While this country gets fatter due to overindulging in high cholesterol, the author promotes Crisco and bacon in LOTS of recipes. So I have yet to find a reason I would buy this book. You decide but be prepared to call a doctor – especially with the Chicken salad and salad dressing recipes.”

This review was written by a guy who a) didn’t read the book closely enough and b) is really worried about everyone’s health, assuming that Hodgman is suggesting we should eat exclusively food prepared from these recipes, and that we’re all going to heart attack hell as a result. He has a) missed the point and b) needs to chill, like long-rising dough.

Look. It’s true that the organization of these cookbooks is a little odd. On the other hand, there’s an index, which is, actually, the first place I go when I’m hunting down a recipe in a cookbook, so — it doesn’t MATTER how weird  the organization of the book is. If there’s an index, we’re fine.
It’s also true that Hodgman recommends use of Crisco — but only in rare and limited situations. She’s hardly shilling for the Crisco people. In fact, at the end of the book she writes a lovely little series of pieces about specific ingredients or tools, and talks specifically about Crisco, which she uses as sparingly as possible. She clearly finds the stuff vile.

Here’s what Hodgman does really well. She takes recipes that are for normal, mundane things (like cookies) and doesn’t waste your time with crappy versions of it. She doesn’t waste time on photographs of food you don’t need. This is a book for someone who’s fundamentally comfortable in the kitchen, and wants to make things that are reliable and — for the most part — not too time consuming or difficult. (There are huge exceptions to this: the recipe for croissants? JESUS. I won’t be making croissants any time soon, and I think of myself as someone who could probably do it, if I decided to.)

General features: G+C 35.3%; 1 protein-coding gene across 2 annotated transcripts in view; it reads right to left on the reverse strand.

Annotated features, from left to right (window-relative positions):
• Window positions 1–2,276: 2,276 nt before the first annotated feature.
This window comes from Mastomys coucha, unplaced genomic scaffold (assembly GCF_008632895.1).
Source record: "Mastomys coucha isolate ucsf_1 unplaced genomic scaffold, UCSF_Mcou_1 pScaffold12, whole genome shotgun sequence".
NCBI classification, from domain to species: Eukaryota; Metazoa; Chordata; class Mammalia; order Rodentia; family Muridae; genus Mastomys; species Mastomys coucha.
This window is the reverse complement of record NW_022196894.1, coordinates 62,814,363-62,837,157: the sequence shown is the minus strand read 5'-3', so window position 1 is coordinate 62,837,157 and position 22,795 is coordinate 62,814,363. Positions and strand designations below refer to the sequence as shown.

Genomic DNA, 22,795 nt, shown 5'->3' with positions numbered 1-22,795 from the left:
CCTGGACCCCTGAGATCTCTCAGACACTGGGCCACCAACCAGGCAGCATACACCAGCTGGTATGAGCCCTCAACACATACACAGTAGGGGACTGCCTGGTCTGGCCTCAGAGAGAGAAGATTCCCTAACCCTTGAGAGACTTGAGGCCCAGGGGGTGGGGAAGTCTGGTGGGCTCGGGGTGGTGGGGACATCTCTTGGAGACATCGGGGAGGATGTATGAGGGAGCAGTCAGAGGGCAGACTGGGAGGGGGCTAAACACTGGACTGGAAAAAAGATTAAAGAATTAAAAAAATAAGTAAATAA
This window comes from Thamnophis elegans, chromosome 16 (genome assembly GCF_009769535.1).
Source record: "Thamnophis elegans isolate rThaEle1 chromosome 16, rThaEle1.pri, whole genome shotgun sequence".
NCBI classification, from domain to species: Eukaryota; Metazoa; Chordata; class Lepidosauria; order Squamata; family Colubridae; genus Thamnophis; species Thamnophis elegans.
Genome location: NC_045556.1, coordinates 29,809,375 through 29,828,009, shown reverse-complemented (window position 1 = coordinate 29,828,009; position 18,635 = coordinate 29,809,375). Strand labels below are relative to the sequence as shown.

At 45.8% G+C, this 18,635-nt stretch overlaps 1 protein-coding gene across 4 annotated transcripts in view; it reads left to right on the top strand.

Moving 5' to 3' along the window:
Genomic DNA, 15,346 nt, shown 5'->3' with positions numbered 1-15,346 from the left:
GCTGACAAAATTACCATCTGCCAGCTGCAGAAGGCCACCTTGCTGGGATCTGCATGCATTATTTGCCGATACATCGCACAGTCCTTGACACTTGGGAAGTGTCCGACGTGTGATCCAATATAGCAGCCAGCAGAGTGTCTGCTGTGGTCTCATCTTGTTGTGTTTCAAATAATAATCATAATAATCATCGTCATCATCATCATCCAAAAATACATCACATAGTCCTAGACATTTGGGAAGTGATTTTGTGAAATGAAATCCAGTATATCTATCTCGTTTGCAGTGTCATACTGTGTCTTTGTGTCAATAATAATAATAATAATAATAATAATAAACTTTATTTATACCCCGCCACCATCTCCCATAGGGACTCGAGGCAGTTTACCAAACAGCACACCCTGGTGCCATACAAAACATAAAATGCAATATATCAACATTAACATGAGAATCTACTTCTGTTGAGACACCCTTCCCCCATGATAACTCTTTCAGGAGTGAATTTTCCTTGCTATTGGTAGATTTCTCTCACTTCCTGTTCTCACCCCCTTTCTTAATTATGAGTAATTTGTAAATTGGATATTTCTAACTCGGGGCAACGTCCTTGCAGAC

Interestingly to me, her bread recipe — the World’s Best Bread — is different from the bread I make on a near-weekly basis, but the logic behind it is really similar. While my ingredients list varies from hers, and I don’t do a separate sponge (though I suppose I could) the principle of both loaves is this: use a tiny amount of yeast, and let it rise for 24 hours. In my case, I do three rises, one of them cold. This, she does not say to do. But I think we’re on the same basic wavelength. With Hodgman’s cookbook, the point is not necessarily speed, it is results. (Incidentally, this is where another Amazon reviewer is wrong. She posits that Hodgman is just a highbrow Peg Bracken. I see what she means — they both have the light, comic tone in their writing — but Bracken was all about the shortcut, the “why bother,” the canned soup. The results didn’t have to be stunningly good; they just had to be good enough. Whereas Hodgman isn’t satisfied with that: she is after superlatives, the superb loaf, the Platonic vanilla ice cream. This is not Bracken-y at all. If Bracken read this book, she’d appreciate the humor and say, “yeah, I’d like to eat that, but damned if I’m going to cook it.” And that’s ok.

Here’s what else is so awesomely cool about the new edition of Beat This!:
It’s the only cookbook I personally know of that refers casually to Nicholson Baker.